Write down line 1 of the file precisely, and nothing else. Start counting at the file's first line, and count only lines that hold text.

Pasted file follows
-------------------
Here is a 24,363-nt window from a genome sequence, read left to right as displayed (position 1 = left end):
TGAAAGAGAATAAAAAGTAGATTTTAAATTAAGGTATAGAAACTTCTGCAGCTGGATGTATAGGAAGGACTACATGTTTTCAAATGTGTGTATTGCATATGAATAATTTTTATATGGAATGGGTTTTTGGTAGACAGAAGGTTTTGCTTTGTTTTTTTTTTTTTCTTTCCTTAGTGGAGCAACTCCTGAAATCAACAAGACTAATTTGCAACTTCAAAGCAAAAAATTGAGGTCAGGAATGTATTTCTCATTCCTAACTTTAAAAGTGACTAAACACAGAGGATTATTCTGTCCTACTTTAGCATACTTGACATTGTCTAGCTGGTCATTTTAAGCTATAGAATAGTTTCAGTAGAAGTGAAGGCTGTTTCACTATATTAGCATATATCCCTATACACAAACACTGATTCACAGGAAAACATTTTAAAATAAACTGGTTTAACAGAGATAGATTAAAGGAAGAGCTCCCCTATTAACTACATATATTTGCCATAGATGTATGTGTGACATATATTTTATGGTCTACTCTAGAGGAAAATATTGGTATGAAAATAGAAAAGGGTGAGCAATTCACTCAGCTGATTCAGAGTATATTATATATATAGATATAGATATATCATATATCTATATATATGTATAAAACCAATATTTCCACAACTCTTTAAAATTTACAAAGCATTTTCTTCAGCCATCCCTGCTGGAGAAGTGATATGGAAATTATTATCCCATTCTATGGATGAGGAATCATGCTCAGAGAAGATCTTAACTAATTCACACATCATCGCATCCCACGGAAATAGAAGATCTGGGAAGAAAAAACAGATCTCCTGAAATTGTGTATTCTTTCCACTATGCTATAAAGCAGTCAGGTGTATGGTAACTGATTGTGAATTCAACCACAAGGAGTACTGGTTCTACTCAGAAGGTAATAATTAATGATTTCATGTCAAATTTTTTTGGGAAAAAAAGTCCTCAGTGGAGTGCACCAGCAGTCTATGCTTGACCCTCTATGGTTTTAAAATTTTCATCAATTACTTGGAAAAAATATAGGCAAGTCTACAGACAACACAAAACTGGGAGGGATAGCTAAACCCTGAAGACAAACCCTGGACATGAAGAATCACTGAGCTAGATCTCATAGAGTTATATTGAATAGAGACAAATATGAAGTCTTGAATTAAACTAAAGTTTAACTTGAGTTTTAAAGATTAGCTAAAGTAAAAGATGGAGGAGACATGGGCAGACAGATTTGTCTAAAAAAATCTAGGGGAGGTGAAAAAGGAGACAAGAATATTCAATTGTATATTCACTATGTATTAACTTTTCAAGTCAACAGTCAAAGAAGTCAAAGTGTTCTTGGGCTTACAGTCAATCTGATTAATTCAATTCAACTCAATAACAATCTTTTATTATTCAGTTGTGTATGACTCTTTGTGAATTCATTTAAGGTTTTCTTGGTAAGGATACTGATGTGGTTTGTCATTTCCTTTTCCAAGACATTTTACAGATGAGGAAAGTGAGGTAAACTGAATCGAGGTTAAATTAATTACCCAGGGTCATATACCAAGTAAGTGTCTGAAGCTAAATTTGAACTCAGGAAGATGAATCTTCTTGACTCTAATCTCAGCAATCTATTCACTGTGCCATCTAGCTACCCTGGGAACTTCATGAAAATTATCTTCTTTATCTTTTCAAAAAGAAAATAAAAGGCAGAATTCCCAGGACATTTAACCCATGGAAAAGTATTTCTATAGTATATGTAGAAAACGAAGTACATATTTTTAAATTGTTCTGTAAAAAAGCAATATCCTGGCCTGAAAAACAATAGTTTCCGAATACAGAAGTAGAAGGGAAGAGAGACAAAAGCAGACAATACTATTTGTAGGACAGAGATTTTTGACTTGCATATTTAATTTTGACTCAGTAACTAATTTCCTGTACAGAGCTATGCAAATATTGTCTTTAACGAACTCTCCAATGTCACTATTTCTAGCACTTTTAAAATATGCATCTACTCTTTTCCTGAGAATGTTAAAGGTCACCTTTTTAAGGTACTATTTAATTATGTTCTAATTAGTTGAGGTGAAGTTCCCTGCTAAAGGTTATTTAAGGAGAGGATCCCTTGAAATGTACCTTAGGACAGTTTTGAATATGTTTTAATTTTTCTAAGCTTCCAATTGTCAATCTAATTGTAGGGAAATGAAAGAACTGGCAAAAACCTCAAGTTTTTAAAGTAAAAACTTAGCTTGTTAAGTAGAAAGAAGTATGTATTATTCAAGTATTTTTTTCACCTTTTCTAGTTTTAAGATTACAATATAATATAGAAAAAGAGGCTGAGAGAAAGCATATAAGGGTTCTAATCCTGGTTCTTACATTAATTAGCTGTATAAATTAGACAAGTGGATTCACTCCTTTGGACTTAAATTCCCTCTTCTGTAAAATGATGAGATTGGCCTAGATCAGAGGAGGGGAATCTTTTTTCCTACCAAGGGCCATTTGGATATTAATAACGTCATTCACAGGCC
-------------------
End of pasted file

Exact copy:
Here is a 24,363-nt window from a genome sequence, read left to right as displayed (position 1 = left end):